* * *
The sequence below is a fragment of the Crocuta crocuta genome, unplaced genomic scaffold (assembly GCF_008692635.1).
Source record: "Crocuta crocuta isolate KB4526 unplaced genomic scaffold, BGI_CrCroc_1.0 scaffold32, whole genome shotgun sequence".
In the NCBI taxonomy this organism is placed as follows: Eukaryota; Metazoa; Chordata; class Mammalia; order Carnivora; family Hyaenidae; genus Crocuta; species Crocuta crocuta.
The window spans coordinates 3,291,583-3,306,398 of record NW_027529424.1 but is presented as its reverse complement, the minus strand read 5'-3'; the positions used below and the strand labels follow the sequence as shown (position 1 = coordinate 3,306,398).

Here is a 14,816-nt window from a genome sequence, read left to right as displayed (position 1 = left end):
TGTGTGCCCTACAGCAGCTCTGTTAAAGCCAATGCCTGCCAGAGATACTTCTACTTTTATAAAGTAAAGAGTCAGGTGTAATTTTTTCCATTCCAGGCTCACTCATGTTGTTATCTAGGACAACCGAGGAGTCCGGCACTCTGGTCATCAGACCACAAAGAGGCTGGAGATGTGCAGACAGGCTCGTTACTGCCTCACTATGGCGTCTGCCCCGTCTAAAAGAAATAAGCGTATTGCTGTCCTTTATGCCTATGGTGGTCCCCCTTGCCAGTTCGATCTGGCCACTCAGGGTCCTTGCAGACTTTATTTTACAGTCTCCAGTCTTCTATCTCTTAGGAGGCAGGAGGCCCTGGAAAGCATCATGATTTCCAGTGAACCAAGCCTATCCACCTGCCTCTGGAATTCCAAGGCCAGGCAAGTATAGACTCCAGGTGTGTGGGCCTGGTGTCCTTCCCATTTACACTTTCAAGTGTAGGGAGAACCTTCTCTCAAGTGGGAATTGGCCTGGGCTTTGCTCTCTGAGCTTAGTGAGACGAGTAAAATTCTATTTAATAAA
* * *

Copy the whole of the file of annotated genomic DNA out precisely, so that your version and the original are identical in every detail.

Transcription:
The sequence below is a fragment of the Crocuta crocuta genome, unplaced genomic scaffold (assembly GCF_008692635.1).
Source record: "Crocuta crocuta isolate KB4526 unplaced genomic scaffold, BGI_CrCroc_1.0 scaffold32, whole genome shotgun sequence".
In the NCBI taxonomy this organism is placed as follows: Eukaryota; Metazoa; Chordata; class Mammalia; order Carnivora; family Hyaenidae; genus Crocuta; species Crocuta crocuta.
The window spans coordinates 3,291,583-3,306,398 of record NW_027529424.1 but is presented as its reverse complement, the minus strand read 5'-3'; the positions used below and the strand labels follow the sequence as shown (position 1 = coordinate 3,306,398).

Here is a 14,816-nt window from a genome sequence, read left to right as displayed (position 1 = left end):
TGTGTGCCCTACAGCAGCTCTGTTAAAGCCAATGCCTGCCAGAGATACTTCTACTTTTATAAAGTAAAGAGTCAGGTGTAATTTTTTCCATTCCAGGCTCACTCATGTTGTTATCTAGGACAACCGAGGAGTCCGGCACTCTGGTCATCAGACCACAAAGAGGCTGGAGATGTGCAGACAGGCTCGTTACTGCCTCACTATGGCGTCTGCCCCGTCTAAAAGAAATAAGCGTATTGCTGTCCTTTATGCCTATGGTGGTCCCCCTTGCCAGTTCGATCTGGCCACTCAGGGTCCTTGCAGACTTTATTTTACAGTCTCCAGTCTTCTATCTCTTAGGAGGCAGGAGGCCCTGGAAAGCATCATGATTTCCAGTGAACCAAGCCTATCCACCTGCCTCTGGAATTCCAAGGCCAGGCAAGTATAGACTCCAGGTGTGTGGGCCTGGTGTCCTTCCCATTTACACTTTCAAGTGTAGGGAGAACCTTCTCTCAAGTGGGAATTGGCCTGGGCTTTGCTCTCTGAGCTTAGTGAGACGAGTAAAATTCTATTTAATAAA